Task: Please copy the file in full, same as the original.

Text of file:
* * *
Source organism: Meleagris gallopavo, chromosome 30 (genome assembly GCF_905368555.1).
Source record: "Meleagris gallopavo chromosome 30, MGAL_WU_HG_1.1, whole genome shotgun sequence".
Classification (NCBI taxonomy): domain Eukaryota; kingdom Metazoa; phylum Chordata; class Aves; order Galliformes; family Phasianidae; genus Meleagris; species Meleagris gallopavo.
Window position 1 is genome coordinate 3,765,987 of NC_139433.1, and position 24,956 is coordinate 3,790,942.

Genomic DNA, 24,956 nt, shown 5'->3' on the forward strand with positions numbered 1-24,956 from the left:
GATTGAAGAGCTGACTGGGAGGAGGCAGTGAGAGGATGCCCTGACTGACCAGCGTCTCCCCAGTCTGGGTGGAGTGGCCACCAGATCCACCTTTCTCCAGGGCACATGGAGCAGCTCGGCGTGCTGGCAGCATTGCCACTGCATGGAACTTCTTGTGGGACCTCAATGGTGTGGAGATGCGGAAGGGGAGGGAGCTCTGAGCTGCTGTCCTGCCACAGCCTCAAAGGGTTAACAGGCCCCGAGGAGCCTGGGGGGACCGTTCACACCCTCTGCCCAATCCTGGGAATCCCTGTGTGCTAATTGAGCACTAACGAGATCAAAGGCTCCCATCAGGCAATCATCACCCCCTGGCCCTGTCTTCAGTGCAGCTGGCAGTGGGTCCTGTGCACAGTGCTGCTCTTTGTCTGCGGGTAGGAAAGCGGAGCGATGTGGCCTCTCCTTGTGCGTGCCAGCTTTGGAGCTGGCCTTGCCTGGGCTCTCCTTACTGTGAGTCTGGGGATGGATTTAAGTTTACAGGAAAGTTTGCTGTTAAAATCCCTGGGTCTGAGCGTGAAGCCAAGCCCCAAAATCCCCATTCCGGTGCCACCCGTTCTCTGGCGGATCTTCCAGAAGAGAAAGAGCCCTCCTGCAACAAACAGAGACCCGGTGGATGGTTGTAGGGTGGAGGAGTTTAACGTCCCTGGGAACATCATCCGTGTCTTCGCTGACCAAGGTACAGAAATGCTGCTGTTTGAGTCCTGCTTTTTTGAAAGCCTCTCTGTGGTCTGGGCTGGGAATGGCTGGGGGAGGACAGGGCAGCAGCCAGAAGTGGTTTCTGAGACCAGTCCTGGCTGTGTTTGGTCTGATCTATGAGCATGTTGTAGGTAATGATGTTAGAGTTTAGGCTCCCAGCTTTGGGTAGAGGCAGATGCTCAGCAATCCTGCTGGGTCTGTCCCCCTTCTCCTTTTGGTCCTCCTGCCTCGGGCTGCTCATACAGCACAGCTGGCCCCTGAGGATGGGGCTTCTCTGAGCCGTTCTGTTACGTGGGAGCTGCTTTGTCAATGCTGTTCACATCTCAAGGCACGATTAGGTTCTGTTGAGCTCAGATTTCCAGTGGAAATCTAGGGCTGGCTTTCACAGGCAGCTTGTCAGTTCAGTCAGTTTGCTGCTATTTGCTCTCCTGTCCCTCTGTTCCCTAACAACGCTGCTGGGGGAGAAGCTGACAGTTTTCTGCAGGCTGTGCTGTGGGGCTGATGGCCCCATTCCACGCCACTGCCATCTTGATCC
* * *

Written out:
Source organism: Meleagris gallopavo, chromosome 30 (genome assembly GCF_905368555.1).
Source record: "Meleagris gallopavo chromosome 30, MGAL_WU_HG_1.1, whole genome shotgun sequence".
Classification (NCBI taxonomy): domain Eukaryota; kingdom Metazoa; phylum Chordata; class Aves; order Galliformes; family Phasianidae; genus Meleagris; species Meleagris gallopavo.
Window position 1 is genome coordinate 3,765,987 of NC_139433.1, and position 24,956 is coordinate 3,790,942.

Genomic DNA, 24,956 nt, shown 5'->3' on the forward strand with positions numbered 1-24,956 from the left:
GATTGAAGAGCTGACTGGGAGGAGGCAGTGAGAGGATGCCCTGACTGACCAGCGTCTCCCCAGTCTGGGTGGAGTGGCCACCAGATCCACCTTTCTCCAGGGCACATGGAGCAGCTCGGCGTGCTGGCAGCATTGCCACTGCATGGAACTTCTTGTGGGACCTCAATGGTGTGGAGATGCGGAAGGGGAGGGAGCTCTGAGCTGCTGTCCTGCCACAGCCTCAAAGGGTTAACAGGCCCCGAGGAGCCTGGGGGGACCGTTCACACCCTCTGCCCAATCCTGGGAATCCCTGTGTGCTAATTGAGCACTAACGAGATCAAAGGCTCCCATCAGGCAATCATCACCCCCTGGCCCTGTCTTCAGTGCAGCTGGCAGTGGGTCCTGTGCACAGTGCTGCTCTTTGTCTGCGGGTAGGAAAGCGGAGCGATGTGGCCTCTCCTTGTGCGTGCCAGCTTTGGAGCTGGCCTTGCCTGGGCTCTCCTTACTGTGAGTCTGGGGATGGATTTAAGTTTACAGGAAAGTTTGCTGTTAAAATCCCTGGGTCTGAGCGTGAAGCCAAGCCCCAAAATCCCCATTCCGGTGCCACCCGTTCTCTGGCGGATCTTCCAGAAGAGAAAGAGCCCTCCTGCAACAAACAGAGACCCGGTGGATGGTTGTAGGGTGGAGGAGTTTAACGTCCCTGGGAACATCATCCGTGTCTTCGCTGACCAAGGTACAGAAATGCTGCTGTTTGAGTCCTGCTTTTTTGAAAGCCTCTCTGTGGTCTGGGCTGGGAATGGCTGGGGGAGGACAGGGCAGCAGCCAGAAGTGGTTTCTGAGACCAGTCCTGGCTGTGTTTGGTCTGATCTATGAGCATGTTGTAGGTAATGATGTTAGAGTTTAGGCTCCCAGCTTTGGGTAGAGGCAGATGCTCAGCAATCCTGCTGGGTCTGTCCCCCTTCTCCTTTTGGTCCTCCTGCCTCGGGCTGCTCATACAGCACAGCTGGCCCCTGAGGATGGGGCTTCTCTGAGCCGTTCTGTTACGTGGGAGCTGCTTTGTCAATGCTGTTCACATCTCAAGGCACGATTAGGTTCTGTTGAGCTCAGATTTCCAGTGGAAATCTAGGGCTGGCTTTCACAGGCAGCTTGTCAGTTCAGTCAGTTTGCTGCTATTTGCTCTCCTGTCCCTCTGTTCCCTAACAACGCTGCTGGGGGAGAAGCTGACAGTTTTCTGCAGGCTGTGCTGTGGGGCTGATGGCCCCATTCCACGCCACTGCCATCTTGATCC